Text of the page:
It’s a Thanksgiving tradition. On the last Thursday in November every year, I join my sisters, their families and a few random hangers-on. The turkey, stuffing, cranberry, sweet potatoes and more sit tantalizingly on the table. I can almost taste the feast.

But first we go all the way around. Each of us describes what we are thankful for. We speak gratefully of loved ones, passions we follow, goals we strive for, material goods we possess. There is a bit of humor, a bit of repetition. By the time the last person is finished, we are thankful we can finally eat.

I’m sure my family is not the only one that half-grudgingly, half-happily honors that tradition. I’m sure there are others that barely nod at the reason for this uniquely American holiday (“Hey, the football game is on soon. Let’s eat!”).

But families are not the only ones with much to be grateful for at Thanksgiving. I have been blessed to grow up in Westport, and to have lived nearly all of my adult life here. It’s easy to throw stones at this place — and as a newspaper columnist, I get paid to. But as wildfires burn in California, refugees flee war and there’s oppression around the world, and the entire planet seems to teeter on the brink of scary change, it’s important to acknowledge all that we have in our little suburban haven.

Westport is a place of tremendous beauty. It’s not spectacular, like Yellowstone or the coast of Maine. But you’d have to look hard to find another town that combines beach views, a town-owned country club, a good-sized river, hills, trees and four wildly different seasons the way ours does.

To me, there’s no place better than Loeffler Field. That’s the soccer field behind Staples High School. I spend my fall afternoons on the sideline — my side gig is coach of the boys’ varsity team — so I don’t get a chance to stand on the terrace at the top and look out at the gorgeous trees behind us. But I am grateful that for 60 years the field has been home to our program. This memorable season, I was privileged to work with one of the finest group of young men I’ve ever coached. I am thankful to their parents for sharing them with us, to my fellow coaches for their astonishing talents and efforts, to the alumni and fans who supported us, and to the Parks and Recreation crew who kept our field in shape, despite a fall in which (it seemed) it rained every day.

There’s more to our town than sports, of course. We are so lucky to have so many cultural institutions here. The Westport Country Playhouse has been here so long — nearly 90 years — that we sometimes forget how special it is. Walking through its handsome lobby, sitting in its historic seats the other, watching a powerful world premiere play, I was reminded again not to take this gem for granted.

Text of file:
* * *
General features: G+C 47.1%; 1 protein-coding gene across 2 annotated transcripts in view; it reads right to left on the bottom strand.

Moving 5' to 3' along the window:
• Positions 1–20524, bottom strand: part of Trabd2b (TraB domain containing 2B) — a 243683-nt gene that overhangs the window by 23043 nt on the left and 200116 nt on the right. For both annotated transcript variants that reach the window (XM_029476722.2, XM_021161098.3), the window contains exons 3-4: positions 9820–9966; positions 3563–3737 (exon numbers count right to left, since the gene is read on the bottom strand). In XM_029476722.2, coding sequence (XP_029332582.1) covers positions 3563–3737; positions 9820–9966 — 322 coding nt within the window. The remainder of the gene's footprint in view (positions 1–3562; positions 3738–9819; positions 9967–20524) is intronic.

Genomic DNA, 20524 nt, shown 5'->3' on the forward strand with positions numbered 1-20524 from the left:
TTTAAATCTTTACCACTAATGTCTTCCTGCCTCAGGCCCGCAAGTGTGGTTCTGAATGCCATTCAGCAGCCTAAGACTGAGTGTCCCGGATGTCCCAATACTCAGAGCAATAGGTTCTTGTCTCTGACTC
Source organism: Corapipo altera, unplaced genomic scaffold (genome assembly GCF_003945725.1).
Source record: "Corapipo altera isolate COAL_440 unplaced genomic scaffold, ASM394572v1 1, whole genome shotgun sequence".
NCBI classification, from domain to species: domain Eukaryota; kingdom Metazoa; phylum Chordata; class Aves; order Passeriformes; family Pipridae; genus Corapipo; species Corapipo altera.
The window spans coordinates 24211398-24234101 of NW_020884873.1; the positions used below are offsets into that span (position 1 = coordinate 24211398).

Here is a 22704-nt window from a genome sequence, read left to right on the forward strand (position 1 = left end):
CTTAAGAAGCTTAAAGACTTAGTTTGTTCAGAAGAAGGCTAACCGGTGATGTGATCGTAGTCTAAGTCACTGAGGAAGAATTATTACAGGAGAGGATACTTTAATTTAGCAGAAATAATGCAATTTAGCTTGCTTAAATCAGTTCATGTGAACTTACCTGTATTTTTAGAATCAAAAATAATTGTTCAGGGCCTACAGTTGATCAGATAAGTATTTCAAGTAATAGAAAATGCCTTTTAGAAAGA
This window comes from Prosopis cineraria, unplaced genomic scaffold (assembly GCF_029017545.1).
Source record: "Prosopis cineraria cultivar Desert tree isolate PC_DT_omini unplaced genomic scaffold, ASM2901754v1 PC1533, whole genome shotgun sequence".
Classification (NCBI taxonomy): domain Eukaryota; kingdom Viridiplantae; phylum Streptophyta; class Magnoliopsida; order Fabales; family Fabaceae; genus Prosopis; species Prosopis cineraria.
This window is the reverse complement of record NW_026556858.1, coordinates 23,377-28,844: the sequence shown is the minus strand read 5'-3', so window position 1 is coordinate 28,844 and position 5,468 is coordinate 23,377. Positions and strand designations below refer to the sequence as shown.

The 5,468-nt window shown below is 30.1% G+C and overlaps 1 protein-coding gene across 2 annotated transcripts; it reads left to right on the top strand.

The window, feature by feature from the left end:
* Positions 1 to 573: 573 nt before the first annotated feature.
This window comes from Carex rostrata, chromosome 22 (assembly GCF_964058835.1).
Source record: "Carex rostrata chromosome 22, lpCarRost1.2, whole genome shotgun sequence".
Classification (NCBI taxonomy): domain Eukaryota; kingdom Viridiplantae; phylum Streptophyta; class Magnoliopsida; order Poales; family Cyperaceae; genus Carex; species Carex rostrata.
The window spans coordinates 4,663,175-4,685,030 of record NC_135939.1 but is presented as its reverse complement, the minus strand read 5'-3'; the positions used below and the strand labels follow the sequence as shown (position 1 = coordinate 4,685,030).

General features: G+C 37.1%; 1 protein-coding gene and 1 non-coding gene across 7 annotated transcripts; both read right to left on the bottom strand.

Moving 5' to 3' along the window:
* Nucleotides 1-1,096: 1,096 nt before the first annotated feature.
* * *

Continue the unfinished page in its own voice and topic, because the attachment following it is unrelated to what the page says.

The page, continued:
The Westport Library is in the final phases of its Transformation Project. Soon, it will all be open again. It’s hard to be better than it was, but it will be. We will finally have a true community center — a gathering place for all ages, all senses and sensibilities, and all kinds of programs and ideas. The new library will anchor an ever-changing downtown (it will be a great complement too to its recently renovated neighbor, the always-underappreciated Levitt Pavilion).

Thanksgiving is not a time for bashing, so I won’t mention the empty storefronts in town. Instead, I will give thanks for local merchants like Savvy + Grace and The Brownstone on Main Street, and Indulge By Mersene, The Flat and Quentin Row (formerly in Saugatuck. It’s not easy to be a small businessperson in this large, hectic, online world. But the men and women who own those stores, and others like them, love Westport. They are doing their best to make a mark. But we should all be glad they’re here and show our appreciation by spending our holiday shopping dollars there.

Ultimately, of course, Westport is a community of people. We have so many who deserve so much of our thanks. The volunteers who devote their time and energy to organizations like A Better Chance, Project Return, Homes With Hope, Food Rescue, Staples Tuition Grants, Al’s Angels and so many more. The men and women who run for political office, and spend countless hours in thankless meetings. The educators who inspire our students, and the kids who give me hope that the next generation is a great one.

Westport is truly a great place. Happy Thanksgiving! Now please, pass the apple pie.